Going to NAMI, Meeting the Heroes

John McManamy Health Guide
  • This post is about mental health heroes. I’m back from three days of the NAMI CA convention held in Sacramento. My goal in attending conferences is to listen and learn. My unexpected outcome is enlightenment and inspiration. This particular gathering featured two NAMI superstars, Joyce Burland and Fred Frese.

    Joyce was honored by the convention for her service to NAMI. Twenty years ago, she came up with Family-to-Family (F2F), by far NAMI’s most successful initiative and certainly one of the best things going in the entire field of mental health. A lot of those first F2F graduates had been told by ignorant clinicians that they - the parents - were the cause of their children’s schizophrenia. Psychiatry even had a label for these terrible moms and dads - “schizophrenogenic.” Many of these graduates would become F2F instructors and NAMI advocates.

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    Finally, researchers have gotten around to studying F2F. After all these years, a recently published Johns Hopkins study has validated the benefits of this NAMI signature program, something 200,000 F2F graduates have known all along. I met Joyce at a NAMI gala dinner in Washington DC five years ago and it was an honor to say hi to her again. She has just stepped down this year as NAMI’s Director of Education.

    Fred Frese, the convention’s keynoter, is a legendary mental health advocate. Way way back, while in the military, Fred suffered a psychotic break. He recovered and went to work for a Fortune 500 company, only to later experience a complete breakdown. He was brought to a facility in Ohio, where he was told he had schizophrenia, which they said would only worsen over his lifetime, and that he would have to remain hospitalized for the rest of his life.

    Fred apparently wasn’t listening. He went on to get a PhD in psychology and an academic position. He has served on more boards and task forces and panels than you can count, including the President’s Freedom Commission on Mental Health, and does about 100 speaking gigs a year. For all his speaking, you will mostly find him listening. Over the years, I’ve run into Fred at numerous conferences - professional and scientific and advocacy. Last month, at the NAMI National conference in Chicago, I bumped into him in a hallway, on his way to an Ohio state caucus meeting, just another delegate. Yesterday, he was seated next to me at a session on serving vets, just another person in the audience.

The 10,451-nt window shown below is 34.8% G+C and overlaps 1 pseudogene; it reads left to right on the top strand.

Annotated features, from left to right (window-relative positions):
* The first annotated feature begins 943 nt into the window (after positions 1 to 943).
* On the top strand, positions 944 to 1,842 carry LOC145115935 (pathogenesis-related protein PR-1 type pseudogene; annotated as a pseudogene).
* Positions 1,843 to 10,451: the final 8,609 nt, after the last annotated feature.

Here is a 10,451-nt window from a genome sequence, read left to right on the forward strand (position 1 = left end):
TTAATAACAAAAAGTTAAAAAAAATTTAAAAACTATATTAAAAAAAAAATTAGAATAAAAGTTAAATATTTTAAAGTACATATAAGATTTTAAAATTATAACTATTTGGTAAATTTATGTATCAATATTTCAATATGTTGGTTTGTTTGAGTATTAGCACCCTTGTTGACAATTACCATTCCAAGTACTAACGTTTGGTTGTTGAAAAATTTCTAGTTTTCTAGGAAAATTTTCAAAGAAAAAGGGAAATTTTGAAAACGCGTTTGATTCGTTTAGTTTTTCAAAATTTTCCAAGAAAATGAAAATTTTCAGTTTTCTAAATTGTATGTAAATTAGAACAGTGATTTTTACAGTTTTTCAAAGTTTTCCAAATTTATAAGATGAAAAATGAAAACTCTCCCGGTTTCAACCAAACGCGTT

Then there are the people you don’t hear about: The guy I had a beer with in the bar who is organizing a fund-raiser for his local affiliate. The volunteers I had lunch with, running their affiliate on a shoe-string, leading F2Fs and getting Peer-to-Peer off the ground. A couple of women I met standing up over finger food, who are doing very innovative work reaching out to the vets in their community. The guy I met over a coffee who has done 157 theatrical performances to kids in schools over the past couple of years.

    Then there was a woman who plopped into an easy chair next to me in the lobby who just started telling her story. Her life on the streets, cleaning up her act, still working the streets, connecting people to services, driving them places, finding them food ...


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    Then there are the people who are well-known among our NAMI CA family. People like Mark Gale, who is very active in criminal justice and legislative issues. Basically, the state of California is solving its budget crisis by cutting services everywhere and creating chaos. But they’re doing it in a way that would have most people thanking them for it. Mark and his small band have dedicated untold hours to finding out what is really going on and alerting the rest of us. He was addressing us as a bigwig on the state NAMI board. His real title was one pissed-off father over what people are doing to his son.

    These are just a few of the heroes. As I said at the beginning, I go to listen and learn. I come back enlightened and inspired.

Published On: August 21, 2011